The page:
by Brie Reyes
There are few things in life more damaging than divorce. It’s financially draining, emotionally traumatic and can cause serious health effects. According to a 2009 study, recently separated or divorced adults have higher resting blood pressure and are more likely to have heart disease, diabetes, cancer or other chronic conditions. Last year, a German study found “divorce led to considerable weight gain over time, especially in men.”
Here are some ways you can mitigate the effects of divorce on your mental and physical health.
The quote “You are not required to set yourself on fire to keep other people warm.” by unknown is something I must remind myself daily. Self-care isn’t easy particularly during a troubling time but it’s an absolute necessity. Self-care can be a yoga class, an Epsom salt bath, dancing and movement, meditating in silence, or anything that helps you feel good and love yourself. It’s totally different for everyone, for example my sister loves a mani-pedi and I prefer an hour in a sensory deprivation float tank. Remember it’s about YOU and what makes YOU feel good.
Surround Yourself with Living Things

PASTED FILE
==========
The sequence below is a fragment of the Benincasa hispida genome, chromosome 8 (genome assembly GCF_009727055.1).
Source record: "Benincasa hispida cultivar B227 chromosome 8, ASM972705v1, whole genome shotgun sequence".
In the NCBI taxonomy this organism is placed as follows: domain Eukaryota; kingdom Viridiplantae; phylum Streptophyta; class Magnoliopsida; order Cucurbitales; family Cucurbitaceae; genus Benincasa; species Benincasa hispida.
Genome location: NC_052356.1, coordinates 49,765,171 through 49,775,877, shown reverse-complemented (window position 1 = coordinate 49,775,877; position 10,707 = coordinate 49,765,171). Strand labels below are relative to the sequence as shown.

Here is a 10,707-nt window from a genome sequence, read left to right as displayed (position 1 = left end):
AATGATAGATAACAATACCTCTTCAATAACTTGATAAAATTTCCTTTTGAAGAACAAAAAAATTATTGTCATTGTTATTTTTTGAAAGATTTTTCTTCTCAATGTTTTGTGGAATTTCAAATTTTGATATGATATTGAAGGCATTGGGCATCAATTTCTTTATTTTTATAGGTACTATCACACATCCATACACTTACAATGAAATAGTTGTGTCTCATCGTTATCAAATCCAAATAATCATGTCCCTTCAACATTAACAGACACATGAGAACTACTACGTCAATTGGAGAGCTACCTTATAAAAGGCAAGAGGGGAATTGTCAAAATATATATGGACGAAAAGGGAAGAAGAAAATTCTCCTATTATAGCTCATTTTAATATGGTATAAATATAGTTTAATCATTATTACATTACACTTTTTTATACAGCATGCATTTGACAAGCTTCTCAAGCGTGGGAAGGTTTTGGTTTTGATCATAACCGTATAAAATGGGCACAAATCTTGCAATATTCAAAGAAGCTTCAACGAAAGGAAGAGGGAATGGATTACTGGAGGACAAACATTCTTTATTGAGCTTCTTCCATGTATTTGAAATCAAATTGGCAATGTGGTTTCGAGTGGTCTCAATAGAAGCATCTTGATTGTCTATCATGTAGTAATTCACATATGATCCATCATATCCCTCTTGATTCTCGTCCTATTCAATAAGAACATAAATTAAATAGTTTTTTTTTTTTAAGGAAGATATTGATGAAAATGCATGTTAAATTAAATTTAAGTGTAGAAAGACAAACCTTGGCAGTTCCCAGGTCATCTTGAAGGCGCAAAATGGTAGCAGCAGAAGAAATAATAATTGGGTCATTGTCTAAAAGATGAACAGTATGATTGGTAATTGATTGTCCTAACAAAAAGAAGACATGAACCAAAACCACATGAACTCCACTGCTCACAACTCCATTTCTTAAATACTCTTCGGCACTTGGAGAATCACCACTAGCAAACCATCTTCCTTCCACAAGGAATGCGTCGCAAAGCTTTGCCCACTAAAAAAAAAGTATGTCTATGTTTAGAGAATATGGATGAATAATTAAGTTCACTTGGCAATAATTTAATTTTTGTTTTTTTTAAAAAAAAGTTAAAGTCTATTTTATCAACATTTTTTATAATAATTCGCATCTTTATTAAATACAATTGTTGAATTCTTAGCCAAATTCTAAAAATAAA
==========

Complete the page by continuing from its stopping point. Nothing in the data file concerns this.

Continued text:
Plants and pets are good for our nervous system, calm us down and create a mini sanctuary for ourselves. Also having to take care of something else remind you to take care of yourself.
Notice the Noise
We have become such a busy, noisy world we don’t comprehend its impact on our adrenals and health. Silence is virtually extinct. We fall asleep to white noise (real or artificial) and wake up to alarm clocks. It follows us throughout our days. Even when we try to escape in nature, we hear people talking way to loud on their phones, listening to music and children screaming. Create space for yourself without noise, screens or music to just be with your thoughts. Let yourself fully relax and notice if anything comes up for you.
You Don’t Owe Anyone Your Life
Not your boss, your kids or your family. Revive hobbies and passions that made you feel most alive when you were younger. Travel the world, take a photography lesson, write a blog or learn to underwater basket weave. We are less prone to resentment, more recharged and a better parent when you prioritize yourself and your needs.
Talk to Someone
I’m a huge fan of therapy. I’ve learned so much about myself, how I internalize things and new coping skills for stress and anxiety, but I realize it’s not for everyone. Find someone or something (plant or pet) that you can vent to that isn’t your family or best friend. You want a neutral sounding board that will help you deal with the stress and won’t hold a grudge or judge you or the situation.
The most important thing to remember is your life matters as much as anyone.